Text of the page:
China’s Cities Face Tough Choice: More Green Energy or Food


Floods, droughts and food-supply snafus are making China more wary of wind and solar developments that eat up farmland.

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(Bloomberg) — China’s plans to accelerate its world-leading expansion of solar and wind power are facing a major hurdle as floods, droughts and food-supply issues present authorities with a reality check about how much precious farmland the nation can afford to lose.

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Solar and wind farms have been supercharged in the past two years since Chinese President Xi Jinping announced a 2060 target for the nation to be carbon neutral, creating an incentive for local governments to allow more large-scale renewable energy projects.

But the pandemic and recent bouts of extreme weather have shown how susceptible the nation is to disruptions in food supply. Good arable land is relatively limited considering the appetite of the nation’s 1.4 billion people, and large tracts of some of the most fertile soil in the heavily populated eastern and central provinces have already been swallowed up by urban growth. With administrations now prioritizing ecological protection and food security, plans to build big, new solar projects are coming under increasing scrutiny.

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China is already the world’s largest producer of renewable energy, with the capacity to generate some 679 gigawatts of wind and solar power plus another 390 gigawatts of hydropower. More than a fifth of the solar and wind capacity has been added since 2020 and expansion plans by local governments would carry the nation to its 2030 target of 1,200 gigawatts more than five years early if fully implemented.

But in May, the Ministry of Water Resources issued a rule that bans solar and wind projects on some waterways, lakes and reservoirs as part of measures to protect the ecology and prevent over-development that could disrupt flood control. A separate draft regulation is under consideration by three government agencies, including the Ministry of Natural Resources, that would prohibit new solar projects from cultivated land or forests.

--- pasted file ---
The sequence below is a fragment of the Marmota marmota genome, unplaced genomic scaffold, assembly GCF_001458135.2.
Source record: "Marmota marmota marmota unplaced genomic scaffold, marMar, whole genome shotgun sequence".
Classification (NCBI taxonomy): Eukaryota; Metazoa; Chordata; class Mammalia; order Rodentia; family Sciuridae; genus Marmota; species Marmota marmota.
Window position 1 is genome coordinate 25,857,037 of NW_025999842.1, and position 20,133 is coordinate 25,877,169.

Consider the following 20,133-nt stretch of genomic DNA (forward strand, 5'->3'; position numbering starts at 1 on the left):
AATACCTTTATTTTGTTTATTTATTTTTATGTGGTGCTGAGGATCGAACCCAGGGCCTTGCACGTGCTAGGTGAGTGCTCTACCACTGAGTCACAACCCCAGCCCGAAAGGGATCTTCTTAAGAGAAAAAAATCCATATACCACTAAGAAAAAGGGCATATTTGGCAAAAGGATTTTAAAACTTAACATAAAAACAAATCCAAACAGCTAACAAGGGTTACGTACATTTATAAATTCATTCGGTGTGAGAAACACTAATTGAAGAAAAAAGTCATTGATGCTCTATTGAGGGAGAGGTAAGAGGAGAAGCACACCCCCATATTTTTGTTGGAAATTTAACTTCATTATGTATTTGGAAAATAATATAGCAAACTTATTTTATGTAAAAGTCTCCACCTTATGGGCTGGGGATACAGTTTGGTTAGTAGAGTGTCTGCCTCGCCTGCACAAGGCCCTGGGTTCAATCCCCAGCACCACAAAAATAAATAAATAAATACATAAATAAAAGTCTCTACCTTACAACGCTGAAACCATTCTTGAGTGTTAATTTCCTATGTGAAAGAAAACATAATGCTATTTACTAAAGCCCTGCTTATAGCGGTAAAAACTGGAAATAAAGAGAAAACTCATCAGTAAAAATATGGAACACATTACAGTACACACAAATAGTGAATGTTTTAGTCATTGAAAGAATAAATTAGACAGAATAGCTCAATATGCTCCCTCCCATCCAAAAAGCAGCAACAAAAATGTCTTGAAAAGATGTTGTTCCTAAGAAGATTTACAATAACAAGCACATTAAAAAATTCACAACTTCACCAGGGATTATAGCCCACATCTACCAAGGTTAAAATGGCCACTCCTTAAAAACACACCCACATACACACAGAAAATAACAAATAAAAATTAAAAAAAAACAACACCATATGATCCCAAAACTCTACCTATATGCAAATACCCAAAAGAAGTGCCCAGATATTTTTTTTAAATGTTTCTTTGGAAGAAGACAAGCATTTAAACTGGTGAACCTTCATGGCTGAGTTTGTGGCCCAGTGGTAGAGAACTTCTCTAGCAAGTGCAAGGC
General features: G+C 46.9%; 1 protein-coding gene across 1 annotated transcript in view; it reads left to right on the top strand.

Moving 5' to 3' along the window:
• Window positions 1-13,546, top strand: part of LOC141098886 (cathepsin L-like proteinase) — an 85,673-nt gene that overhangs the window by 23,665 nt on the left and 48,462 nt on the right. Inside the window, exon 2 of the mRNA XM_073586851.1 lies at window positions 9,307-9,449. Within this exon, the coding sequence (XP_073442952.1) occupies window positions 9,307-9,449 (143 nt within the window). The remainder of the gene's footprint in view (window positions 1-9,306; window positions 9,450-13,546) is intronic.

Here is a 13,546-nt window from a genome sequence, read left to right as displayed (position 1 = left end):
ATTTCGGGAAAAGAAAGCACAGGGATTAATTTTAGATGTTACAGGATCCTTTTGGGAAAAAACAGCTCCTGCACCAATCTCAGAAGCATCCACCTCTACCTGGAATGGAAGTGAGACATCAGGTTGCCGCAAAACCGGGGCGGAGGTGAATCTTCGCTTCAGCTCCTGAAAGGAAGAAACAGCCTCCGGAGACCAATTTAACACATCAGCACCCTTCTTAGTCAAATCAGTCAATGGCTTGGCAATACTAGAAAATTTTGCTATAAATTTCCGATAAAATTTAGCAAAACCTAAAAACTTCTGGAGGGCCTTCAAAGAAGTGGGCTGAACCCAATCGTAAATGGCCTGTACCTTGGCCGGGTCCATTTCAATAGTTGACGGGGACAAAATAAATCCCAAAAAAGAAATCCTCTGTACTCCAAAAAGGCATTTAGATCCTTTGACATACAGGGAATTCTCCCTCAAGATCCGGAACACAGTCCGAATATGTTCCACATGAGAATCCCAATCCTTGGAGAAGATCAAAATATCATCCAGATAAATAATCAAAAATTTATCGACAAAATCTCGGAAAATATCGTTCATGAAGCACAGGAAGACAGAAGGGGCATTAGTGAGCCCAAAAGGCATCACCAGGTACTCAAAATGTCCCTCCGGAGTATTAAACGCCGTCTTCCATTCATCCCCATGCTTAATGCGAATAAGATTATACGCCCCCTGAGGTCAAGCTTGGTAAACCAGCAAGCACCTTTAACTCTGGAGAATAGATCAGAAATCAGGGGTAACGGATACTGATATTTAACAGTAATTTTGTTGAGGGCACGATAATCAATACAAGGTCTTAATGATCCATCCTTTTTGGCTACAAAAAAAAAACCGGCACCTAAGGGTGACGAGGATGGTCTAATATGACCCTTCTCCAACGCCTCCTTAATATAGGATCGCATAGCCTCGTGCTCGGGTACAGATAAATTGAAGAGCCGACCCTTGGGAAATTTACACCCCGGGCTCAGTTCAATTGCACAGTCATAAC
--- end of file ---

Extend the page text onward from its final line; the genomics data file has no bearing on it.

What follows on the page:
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Some local authorities are already clamping down on over-development. In Jiangsu Province a 1 gigawatt floating solar plant that covered 70% of a major lake was partially dismantled this year after local authorities said it was “illegally constructed” and “intervened with flood discharge.”

The shift in priorities has put some provincial governments – especially those in the highly urbanized east – in a bind. While they’ve been tasked with decarbonizing rapidly under China’s national climate pledge, they also face a central government “red line” to protect farmland.

It was considered a “political achievement” to expand renewable energy and that’s why some authorities have been “blindly over-developing solar and wind,” said Qin Yan, an analyst at financial data firm Refinitiv. “But it’s inevitable that some projects violate the rules for ecological protection and cultivated-land protection. The environmental authorities have noticed the problem and are trying to regulate it.”